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  • Writer's pictureDr. Tamara C. Hill

You are what you eat

I know... silly childhood meme before memes were a thing - but it is true! The food we eat becomes us, it fuels or depletes us and it indeed impacts our mental health. Here is a little information as to how food interacts with our bodies and what you can do to "eat what you want to become."

When food enters the mouth and passes through the digestive system, it sends a multitude of interacting signals to the brain, loaded with sensory, nutritive, and other information. The data is processed and transmitted back and forth via the longest cranial nerve in the body, the vagus nerve. It runs all the way from the brain stem to part of the colon. The vagus nerve does work in sending information about taste, texture, how to swallow, signals to the lungs and heart as well as information about specific qualities within the entire digestive tract.

Given the fact that the vagus nerve is the longest nerve, it is constantly in communication with multiple parts of the body. The food within the digestive system directly impacts our chemistry in the gut and the chemistry in turn affects the cellular structure. The cells within our body also communicate with each other, and if these cells are inflamed or ruptured, it can increase hormones related to stress response within our entire body.

In a nutshell - food can elicit stress response in the body -- Or it can heal it. We won't turn into an avocado, or pizza... but food will directly turn into a mood or energy level. Because stress response impacts all of the important functions of our bodies.

So... what to do about it?

People ask me what my diet is or if i have any restrictions - and although i have tendencies, i also am not strict to those rules. i listen to my body and try to eat what i crave (within moral reason!) If i want a pizza, i eat it, but i am not eating pizza everyday. That is the thing, i noticed that if i was not getting variety or eating too much of a particular item, it impacted my mood and energy levels. i make changes to my diet when i am not feeling my absolute best. i try not to eat red meats too often, i cut A LOT of dairy out of my diet, if i do eat meat i want to ensure that the animal was treated well and ate well in his lifetime, etc... but these are things that have worked for me and my lifestyle.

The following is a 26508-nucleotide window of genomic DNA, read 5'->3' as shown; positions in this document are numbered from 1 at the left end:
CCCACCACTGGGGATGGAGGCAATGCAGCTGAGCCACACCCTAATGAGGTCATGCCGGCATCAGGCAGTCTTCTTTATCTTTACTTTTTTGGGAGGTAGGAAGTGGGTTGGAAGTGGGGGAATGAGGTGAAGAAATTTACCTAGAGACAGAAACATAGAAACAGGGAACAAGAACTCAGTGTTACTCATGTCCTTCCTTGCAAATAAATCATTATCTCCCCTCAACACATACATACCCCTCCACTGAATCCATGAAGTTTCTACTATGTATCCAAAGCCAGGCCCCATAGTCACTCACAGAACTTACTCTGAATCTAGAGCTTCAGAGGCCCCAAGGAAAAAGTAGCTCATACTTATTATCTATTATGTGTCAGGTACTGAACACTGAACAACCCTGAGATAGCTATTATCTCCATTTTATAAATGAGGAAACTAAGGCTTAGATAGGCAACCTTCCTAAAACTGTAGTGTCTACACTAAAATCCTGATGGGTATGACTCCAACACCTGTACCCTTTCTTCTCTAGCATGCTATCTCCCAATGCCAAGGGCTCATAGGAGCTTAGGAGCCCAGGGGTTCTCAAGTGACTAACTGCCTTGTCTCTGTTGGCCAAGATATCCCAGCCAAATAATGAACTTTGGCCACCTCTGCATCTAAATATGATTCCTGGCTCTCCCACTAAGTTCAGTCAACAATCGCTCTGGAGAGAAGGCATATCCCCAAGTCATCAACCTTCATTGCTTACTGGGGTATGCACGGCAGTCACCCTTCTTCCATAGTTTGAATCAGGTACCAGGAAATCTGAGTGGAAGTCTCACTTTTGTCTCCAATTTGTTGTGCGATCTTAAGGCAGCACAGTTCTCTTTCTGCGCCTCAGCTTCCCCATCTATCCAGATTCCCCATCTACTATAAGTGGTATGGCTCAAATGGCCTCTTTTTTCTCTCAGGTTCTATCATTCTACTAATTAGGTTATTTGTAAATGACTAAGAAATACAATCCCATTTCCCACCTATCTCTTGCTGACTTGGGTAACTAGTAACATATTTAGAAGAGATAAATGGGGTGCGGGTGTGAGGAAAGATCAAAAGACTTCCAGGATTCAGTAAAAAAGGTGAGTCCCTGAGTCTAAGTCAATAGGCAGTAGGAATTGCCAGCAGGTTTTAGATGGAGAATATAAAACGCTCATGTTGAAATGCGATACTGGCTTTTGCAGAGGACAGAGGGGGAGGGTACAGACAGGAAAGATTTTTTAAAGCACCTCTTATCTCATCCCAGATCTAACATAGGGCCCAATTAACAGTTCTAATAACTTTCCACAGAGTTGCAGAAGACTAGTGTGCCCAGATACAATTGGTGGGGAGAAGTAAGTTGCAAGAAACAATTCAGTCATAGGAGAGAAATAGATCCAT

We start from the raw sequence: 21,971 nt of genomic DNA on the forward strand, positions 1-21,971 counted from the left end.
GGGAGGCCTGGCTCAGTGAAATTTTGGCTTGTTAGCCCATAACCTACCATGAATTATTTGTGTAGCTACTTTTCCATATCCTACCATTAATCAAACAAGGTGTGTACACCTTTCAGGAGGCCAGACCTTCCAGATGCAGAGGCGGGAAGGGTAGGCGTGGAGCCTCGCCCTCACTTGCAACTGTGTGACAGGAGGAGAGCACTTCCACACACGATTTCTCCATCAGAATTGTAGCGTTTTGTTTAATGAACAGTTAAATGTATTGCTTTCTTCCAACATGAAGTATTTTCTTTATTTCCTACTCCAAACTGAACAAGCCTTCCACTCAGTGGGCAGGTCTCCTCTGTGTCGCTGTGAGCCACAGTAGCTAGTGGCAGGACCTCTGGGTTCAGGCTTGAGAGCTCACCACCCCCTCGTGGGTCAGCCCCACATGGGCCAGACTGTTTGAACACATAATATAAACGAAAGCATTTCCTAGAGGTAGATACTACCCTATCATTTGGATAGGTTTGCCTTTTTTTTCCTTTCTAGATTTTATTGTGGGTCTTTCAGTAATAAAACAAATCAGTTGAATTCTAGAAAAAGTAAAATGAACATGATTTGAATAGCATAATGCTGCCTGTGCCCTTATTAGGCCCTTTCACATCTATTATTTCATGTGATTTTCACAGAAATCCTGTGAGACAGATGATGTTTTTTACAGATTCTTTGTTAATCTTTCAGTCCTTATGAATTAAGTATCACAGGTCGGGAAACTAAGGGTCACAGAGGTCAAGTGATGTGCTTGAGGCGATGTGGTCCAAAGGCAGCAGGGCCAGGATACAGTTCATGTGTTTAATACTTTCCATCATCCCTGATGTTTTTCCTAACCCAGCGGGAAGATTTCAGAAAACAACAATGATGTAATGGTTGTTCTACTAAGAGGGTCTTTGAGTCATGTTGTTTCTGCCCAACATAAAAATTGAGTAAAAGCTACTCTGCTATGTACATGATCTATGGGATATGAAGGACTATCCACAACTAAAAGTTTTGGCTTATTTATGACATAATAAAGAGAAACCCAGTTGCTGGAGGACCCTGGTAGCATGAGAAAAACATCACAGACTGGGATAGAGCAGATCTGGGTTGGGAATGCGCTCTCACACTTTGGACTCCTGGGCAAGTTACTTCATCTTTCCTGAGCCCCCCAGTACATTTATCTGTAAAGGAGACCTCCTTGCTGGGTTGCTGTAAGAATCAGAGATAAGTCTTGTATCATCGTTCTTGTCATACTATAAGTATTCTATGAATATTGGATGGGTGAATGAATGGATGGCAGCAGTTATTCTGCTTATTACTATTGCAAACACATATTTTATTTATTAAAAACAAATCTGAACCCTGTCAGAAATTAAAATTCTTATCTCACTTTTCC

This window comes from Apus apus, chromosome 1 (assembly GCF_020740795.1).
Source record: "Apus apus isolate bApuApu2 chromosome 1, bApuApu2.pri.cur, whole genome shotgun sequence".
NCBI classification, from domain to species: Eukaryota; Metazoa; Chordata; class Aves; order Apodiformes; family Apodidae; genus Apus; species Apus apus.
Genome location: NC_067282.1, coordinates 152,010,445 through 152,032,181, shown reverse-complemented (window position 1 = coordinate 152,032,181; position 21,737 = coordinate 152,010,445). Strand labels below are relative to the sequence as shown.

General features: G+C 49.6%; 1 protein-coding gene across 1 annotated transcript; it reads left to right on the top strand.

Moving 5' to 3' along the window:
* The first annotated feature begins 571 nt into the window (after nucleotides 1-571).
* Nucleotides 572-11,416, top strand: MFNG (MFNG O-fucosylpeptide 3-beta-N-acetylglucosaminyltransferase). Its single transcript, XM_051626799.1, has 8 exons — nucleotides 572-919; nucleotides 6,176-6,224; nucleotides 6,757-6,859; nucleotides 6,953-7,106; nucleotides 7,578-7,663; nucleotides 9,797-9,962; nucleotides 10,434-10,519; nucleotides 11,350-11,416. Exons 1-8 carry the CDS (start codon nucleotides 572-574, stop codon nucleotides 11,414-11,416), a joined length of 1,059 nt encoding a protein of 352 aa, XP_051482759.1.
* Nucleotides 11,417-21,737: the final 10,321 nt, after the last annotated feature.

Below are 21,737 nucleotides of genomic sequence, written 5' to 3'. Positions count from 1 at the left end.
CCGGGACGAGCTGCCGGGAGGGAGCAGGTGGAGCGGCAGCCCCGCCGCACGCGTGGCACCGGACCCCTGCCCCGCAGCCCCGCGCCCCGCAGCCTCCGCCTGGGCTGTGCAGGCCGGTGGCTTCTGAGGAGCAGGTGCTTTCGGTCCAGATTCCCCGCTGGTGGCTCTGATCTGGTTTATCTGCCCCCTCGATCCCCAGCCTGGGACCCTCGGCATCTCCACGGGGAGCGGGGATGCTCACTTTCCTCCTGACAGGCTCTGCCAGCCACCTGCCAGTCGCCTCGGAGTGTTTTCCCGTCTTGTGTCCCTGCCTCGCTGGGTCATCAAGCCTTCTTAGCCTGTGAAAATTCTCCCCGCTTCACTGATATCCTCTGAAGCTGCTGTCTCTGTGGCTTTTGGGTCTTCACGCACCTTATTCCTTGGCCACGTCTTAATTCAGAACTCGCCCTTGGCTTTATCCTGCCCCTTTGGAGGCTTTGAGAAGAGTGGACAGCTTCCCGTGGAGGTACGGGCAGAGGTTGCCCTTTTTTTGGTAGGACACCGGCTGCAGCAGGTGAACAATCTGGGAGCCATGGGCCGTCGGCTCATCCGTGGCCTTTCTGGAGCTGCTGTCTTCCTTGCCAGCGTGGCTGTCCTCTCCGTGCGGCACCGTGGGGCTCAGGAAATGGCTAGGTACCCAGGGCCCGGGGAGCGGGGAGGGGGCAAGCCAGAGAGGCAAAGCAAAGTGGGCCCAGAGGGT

Through my own research and quick internet search , i found a few foods that help reduce cellular inflammation and foods that typically increase inflammation - again - this is just the tip of the iceberg.

My encouragement is to get to know yourself and play around with it a little. We get into eating habits and patterns, but try to break those habits. Start small. Make one change at a time and have fun with it. Everything does not need to happen at once. Try journaling or logging the changes so you can track progress and hold yourself accountable. Also remember that this is not a hard fast rule and it is healthy to be kind and flexible with yourself.

be well.

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